For Mingo, then, the bottom line is the test--specifically, the IGAP. This is not only the case for Mingo but for almost everyone else in Illinois, as well: state policymakers (who require it), central-office administrators (who use it to judge their schools), and school administrators (whose reputations are determined by how their students do on it). The test is everything. Newspapers publish school results; parents and politicians alike take notice. In education, whole careers can rise or fall on test scores.

Many veteran observers of the Chicago scene see the redoubled emphasis on test scores as a step backward. "It's destructive," says Donald Moore, the director of the local school-reform group Designs for Change. "People are scrambling to get off the watch list, abandoning strategies for long-term improvement in favor of short-term ways to do better on the test." One nefarious way of inflating test scores, Moore says, is to work with students who are close to the passing line while ignoring those whose scores are considered hopelessly low.

Before the meeting breaks up, Mingo and Assistant Vice Principal Lolita Green lay out a battle plan. For the next two weeks, DuSable students will undergo intensive training specifically geared to getting them through the IGAP. They will receive special test-preparation schedules and rotate through rooms devoted to specific sections of the test. Teachers will go over the IGAP format, sample questions, and various test-taking strategies. They will hold several formalized test-taking sessions before the IGAP is actually administered. "This has priority," Mingo says. "Everything else is secondary."

Tomorrow, Mingo tells the group, he wants to give the students a pep talk on the importance of the IGAP. He also wants to come up with some sort of button, something that "will pep the students up."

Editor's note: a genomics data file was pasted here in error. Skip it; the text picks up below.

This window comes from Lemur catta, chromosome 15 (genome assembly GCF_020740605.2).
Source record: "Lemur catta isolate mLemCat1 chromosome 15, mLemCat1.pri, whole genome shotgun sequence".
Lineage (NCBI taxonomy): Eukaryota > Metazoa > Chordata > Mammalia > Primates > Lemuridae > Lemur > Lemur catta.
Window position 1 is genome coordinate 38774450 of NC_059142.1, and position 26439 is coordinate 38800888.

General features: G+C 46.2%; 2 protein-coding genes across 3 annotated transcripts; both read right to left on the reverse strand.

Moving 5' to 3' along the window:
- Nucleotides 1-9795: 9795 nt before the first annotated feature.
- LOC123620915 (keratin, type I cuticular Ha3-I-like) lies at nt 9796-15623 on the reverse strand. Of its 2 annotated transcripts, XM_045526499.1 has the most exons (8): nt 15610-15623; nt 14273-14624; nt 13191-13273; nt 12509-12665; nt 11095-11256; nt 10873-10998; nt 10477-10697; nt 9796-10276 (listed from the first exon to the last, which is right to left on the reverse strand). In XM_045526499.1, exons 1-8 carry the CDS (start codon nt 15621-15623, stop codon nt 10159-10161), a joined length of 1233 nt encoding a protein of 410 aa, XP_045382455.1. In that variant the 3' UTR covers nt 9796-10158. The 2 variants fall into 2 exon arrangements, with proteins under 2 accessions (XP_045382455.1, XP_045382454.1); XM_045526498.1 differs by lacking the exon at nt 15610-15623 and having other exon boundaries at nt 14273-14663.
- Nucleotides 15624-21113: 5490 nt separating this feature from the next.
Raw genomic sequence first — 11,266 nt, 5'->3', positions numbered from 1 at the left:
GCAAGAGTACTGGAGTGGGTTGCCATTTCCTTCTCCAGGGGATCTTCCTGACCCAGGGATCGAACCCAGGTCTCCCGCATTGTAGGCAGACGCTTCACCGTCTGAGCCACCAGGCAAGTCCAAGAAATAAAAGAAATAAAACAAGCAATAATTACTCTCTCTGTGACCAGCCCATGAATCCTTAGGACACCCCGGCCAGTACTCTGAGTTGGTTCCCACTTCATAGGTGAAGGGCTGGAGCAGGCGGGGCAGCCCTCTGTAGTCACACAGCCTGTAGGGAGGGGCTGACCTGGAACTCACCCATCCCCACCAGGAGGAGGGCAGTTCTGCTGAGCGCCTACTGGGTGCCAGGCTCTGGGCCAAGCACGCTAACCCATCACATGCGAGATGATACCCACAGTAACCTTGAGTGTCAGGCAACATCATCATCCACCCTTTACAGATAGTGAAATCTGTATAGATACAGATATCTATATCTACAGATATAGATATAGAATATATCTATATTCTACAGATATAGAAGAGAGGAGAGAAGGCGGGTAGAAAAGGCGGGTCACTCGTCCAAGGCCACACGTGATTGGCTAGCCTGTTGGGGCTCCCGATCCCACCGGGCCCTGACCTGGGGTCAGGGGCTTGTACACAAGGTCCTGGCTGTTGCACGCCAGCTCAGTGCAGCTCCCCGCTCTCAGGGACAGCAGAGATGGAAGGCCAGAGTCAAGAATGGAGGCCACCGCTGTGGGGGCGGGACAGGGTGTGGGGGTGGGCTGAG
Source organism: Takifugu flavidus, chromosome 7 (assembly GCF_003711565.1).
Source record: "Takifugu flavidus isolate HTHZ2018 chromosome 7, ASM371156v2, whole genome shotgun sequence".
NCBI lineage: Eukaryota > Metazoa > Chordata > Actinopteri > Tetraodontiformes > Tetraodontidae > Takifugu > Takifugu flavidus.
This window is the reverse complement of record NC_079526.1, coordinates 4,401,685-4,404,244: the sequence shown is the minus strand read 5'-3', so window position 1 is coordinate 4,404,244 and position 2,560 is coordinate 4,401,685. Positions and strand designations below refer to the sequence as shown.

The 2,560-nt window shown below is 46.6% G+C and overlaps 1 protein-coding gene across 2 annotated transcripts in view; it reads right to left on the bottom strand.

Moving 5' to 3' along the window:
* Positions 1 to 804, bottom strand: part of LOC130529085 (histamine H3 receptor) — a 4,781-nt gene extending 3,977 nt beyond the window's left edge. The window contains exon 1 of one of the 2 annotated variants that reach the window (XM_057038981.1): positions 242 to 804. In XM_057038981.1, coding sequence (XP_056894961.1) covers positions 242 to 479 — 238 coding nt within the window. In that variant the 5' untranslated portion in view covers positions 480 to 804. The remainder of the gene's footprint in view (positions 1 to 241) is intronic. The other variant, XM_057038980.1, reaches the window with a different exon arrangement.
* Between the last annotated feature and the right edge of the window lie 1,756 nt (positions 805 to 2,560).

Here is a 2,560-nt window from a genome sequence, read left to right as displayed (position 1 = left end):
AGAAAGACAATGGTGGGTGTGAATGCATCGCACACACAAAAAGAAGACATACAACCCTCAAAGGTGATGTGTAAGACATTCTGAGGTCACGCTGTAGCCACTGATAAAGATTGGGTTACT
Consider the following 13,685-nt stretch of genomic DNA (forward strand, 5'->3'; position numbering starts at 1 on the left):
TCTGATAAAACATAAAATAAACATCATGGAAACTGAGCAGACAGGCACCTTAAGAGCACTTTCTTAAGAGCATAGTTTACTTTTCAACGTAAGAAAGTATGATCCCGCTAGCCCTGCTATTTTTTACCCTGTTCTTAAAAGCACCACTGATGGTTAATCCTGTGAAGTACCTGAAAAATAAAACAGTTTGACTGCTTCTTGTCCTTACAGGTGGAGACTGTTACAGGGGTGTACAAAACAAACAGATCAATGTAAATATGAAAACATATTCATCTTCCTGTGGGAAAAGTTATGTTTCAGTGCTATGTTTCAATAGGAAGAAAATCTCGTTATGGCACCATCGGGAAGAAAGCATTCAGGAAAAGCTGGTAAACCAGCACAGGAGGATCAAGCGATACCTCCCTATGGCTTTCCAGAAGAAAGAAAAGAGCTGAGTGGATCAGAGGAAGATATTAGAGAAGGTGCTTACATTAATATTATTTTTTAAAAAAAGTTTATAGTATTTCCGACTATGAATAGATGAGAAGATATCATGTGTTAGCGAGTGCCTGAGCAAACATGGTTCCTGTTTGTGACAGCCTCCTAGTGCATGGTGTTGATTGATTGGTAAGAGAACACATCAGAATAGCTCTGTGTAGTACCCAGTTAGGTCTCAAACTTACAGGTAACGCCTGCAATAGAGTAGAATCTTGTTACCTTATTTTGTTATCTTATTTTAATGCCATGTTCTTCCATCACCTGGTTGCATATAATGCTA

"I'm a button person," he explains.

At 11:40, the meeting finally ends, and Mingo strolls through the corridors toward the lunchroom, grousing a bit about counselors who "like to sit in their offices and have everything come to them."

Walking with Mingo is a stop-and-go experience. He's constantly pausing to maintain order. But by most appearances, the school is as well-ordered as most suburban schools. The hallways are quiet between classes, and there is no graffiti anywhere--not even in the bathrooms. Mingo explains that graffiti must be immediately removed, for if it's allowed to stand, students feel compelled to respond to it in kind.

Nevertheless, a few stragglers hang out in the halls, and when Mingo comes across them he peremptorily demands that they show him their ID cards, which all students must carry. If the student hesitates, Mingo bellows, "Show me your ID, or you may go to jail!" One such student is opening his locker when Mingo asks to see his ID. The student slams the door shut and then bolts down the corridor. Mingo yells after him, "Come back here! I know your locker number!"

Walking through the school, one gets an overwhelming sense of sheer functionality; the building is aged, Spartan, and clean, in part because Mingo constantly orders lingering students to pick up litter. At one point, he notices that there are no trash receptacles in a corridor. He immediately seeks out a custodian. "Where are people supposed to put their trash?" he asks. "Let's get something in here now."